The following is the conversation that Chen Shuang had with FinanceAsia. This interview has been edited for brevity and clarity.

Q How would you summarise the private equity market in China last year?

A 2018 was a turbulent year. First, there is the trade war, which has a direct impact on China’s economic indicators, including exports, consumption and investment. But the greater impact is on people’s and investors' confidence. Trade war brings uncertainty to the future, which creates a crisis of confidence. It also influences people’s view about the market which leads to market volatility.

In China, the economy is currently undergoing a major structural transformation which is also impacted by the trade war. Due to deceleration of economic growth, there were some hesitations in policymaking. The overall direction is still moving toward deleveraging, but faced with an economic slowdown, some fiscal policies were dialled back last year. This includes requirements on bank reserves and fiscal controls which have gone through various phases of tightening and loosening.

As asset managers, we have faced tough challenges.

The first challenge came on the fundraising side. Previously many Chinese private equity funds were funded by bank assets. Last year, regulations changed and bank assets can no longer be invested in non-financial institutions. Banks have traditionally been a major source of funding for many private equity funds. When the source of funding is shut off upstream, there is little liquidity downstream. So last year, the tightening of bank funding had a significant impact on the entire private equity market.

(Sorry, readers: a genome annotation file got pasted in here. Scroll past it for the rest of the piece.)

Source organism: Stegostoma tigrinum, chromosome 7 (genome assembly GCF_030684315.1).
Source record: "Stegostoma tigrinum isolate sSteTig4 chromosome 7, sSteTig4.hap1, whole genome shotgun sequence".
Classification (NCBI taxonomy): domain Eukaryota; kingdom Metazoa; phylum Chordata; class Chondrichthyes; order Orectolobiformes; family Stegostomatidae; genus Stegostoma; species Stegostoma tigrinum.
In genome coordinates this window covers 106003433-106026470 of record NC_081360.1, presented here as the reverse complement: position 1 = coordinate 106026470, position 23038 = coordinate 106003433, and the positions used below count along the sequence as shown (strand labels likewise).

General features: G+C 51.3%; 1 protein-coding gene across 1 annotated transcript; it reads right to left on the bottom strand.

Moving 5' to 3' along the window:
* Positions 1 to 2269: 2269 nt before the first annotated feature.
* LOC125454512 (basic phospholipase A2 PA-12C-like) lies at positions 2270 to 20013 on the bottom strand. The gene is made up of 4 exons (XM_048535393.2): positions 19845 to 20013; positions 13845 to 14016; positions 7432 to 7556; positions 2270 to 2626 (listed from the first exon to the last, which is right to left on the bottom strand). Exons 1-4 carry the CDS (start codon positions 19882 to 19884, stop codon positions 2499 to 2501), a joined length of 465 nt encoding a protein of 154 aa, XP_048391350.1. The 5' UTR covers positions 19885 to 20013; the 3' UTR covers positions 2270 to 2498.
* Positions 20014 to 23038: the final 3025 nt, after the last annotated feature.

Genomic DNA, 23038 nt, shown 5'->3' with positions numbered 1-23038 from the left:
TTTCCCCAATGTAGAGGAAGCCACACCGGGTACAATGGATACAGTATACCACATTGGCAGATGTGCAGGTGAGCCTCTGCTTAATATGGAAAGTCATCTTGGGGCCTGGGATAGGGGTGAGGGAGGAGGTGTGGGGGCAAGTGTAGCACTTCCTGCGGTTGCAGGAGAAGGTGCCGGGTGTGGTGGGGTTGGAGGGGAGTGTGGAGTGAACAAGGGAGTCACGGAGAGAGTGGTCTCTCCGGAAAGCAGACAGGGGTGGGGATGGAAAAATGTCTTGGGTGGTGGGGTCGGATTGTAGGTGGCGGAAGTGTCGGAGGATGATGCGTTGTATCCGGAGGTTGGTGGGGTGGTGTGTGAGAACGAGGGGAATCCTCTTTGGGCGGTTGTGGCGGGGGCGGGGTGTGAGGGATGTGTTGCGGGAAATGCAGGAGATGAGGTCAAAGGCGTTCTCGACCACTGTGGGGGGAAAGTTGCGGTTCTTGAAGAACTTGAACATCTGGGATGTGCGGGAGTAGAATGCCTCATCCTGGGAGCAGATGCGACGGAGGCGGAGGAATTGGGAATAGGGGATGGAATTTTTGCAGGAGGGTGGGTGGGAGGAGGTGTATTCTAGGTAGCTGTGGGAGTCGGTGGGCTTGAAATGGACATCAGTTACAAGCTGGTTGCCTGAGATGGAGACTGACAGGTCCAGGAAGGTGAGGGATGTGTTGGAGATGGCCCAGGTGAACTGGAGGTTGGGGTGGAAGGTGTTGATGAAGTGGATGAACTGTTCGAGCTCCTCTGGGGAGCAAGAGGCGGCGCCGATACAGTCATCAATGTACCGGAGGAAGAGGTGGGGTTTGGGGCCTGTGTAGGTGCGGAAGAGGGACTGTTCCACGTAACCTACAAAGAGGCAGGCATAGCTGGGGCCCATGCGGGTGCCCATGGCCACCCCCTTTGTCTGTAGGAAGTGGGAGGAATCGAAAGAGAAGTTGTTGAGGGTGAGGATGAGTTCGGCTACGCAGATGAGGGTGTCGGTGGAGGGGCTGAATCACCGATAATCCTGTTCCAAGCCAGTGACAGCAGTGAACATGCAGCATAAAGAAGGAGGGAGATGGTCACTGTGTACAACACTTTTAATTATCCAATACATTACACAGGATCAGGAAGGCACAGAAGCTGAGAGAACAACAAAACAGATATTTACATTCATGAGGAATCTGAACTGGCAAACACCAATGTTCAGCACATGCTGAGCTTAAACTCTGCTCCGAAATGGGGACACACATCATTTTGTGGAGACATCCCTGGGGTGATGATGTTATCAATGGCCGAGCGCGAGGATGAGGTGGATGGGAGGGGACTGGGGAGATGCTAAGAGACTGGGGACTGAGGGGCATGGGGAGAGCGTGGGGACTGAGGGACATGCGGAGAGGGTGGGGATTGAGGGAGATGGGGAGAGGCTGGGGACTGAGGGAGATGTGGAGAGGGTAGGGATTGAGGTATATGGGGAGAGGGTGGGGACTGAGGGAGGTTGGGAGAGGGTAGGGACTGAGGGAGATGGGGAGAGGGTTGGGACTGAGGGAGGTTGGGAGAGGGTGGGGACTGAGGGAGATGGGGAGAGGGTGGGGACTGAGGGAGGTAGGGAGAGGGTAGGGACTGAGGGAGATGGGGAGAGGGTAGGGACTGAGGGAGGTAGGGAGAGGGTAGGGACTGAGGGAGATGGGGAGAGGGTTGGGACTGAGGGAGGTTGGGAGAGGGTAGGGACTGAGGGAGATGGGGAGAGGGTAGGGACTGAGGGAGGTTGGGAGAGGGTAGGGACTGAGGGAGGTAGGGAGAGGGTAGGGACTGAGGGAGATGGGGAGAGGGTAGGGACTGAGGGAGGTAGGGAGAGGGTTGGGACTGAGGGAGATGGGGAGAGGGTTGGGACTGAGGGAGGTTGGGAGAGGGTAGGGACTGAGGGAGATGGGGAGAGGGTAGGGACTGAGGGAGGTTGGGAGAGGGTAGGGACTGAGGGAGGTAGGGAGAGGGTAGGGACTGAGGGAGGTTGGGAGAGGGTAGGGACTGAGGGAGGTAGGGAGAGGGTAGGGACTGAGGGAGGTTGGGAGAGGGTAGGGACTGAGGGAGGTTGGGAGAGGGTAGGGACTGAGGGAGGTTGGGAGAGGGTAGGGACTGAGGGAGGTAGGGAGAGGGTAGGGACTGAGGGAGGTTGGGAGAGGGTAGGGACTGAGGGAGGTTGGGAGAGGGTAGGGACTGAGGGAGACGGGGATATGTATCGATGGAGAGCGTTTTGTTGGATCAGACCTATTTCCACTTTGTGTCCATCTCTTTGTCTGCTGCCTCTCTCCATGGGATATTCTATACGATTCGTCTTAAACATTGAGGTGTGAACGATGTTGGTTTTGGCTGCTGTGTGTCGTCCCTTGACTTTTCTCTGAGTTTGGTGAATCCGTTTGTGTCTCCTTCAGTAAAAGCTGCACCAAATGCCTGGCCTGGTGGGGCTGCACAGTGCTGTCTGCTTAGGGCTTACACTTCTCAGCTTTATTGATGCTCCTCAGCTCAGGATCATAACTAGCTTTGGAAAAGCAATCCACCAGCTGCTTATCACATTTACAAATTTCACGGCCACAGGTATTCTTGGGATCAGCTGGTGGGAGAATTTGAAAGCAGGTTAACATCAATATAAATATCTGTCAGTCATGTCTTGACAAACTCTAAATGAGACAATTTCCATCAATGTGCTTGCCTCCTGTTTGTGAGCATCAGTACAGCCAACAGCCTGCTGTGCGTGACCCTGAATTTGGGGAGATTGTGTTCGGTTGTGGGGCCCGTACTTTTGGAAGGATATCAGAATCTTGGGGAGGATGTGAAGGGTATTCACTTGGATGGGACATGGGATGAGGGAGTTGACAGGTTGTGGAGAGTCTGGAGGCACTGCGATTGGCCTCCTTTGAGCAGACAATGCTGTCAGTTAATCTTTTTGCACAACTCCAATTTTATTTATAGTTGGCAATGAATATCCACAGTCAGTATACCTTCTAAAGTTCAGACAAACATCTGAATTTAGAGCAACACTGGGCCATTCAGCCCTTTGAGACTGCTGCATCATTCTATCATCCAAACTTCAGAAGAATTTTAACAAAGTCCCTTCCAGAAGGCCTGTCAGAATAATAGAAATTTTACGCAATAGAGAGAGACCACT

From the point of view of an investor, despite having sufficient funds at hand, the appetite to invest was also reduced in face of market volatility. This also significantly impacted the secondary market, especially in what we call the new economy sector. About 80% of newly listed companies fell below their issue price after their IPOs. And many did not even reach the valuations of their second-to-last round prior to listing. Without a doubt, companies in the new economy sector are all facing a valuation correction.

In general, last year was a winter for private equity funds. These sharp changes created by the internal and external environment had an obvious impact on the industry.

Q Has it been a tough year for Everbright as well?

A Fortunately, as a cross-border asset management company with global asset allocation and the capability to raise funds in foreign currency, Everbright is in a relatively better position to manage risk and deal with the previously mentioned issues.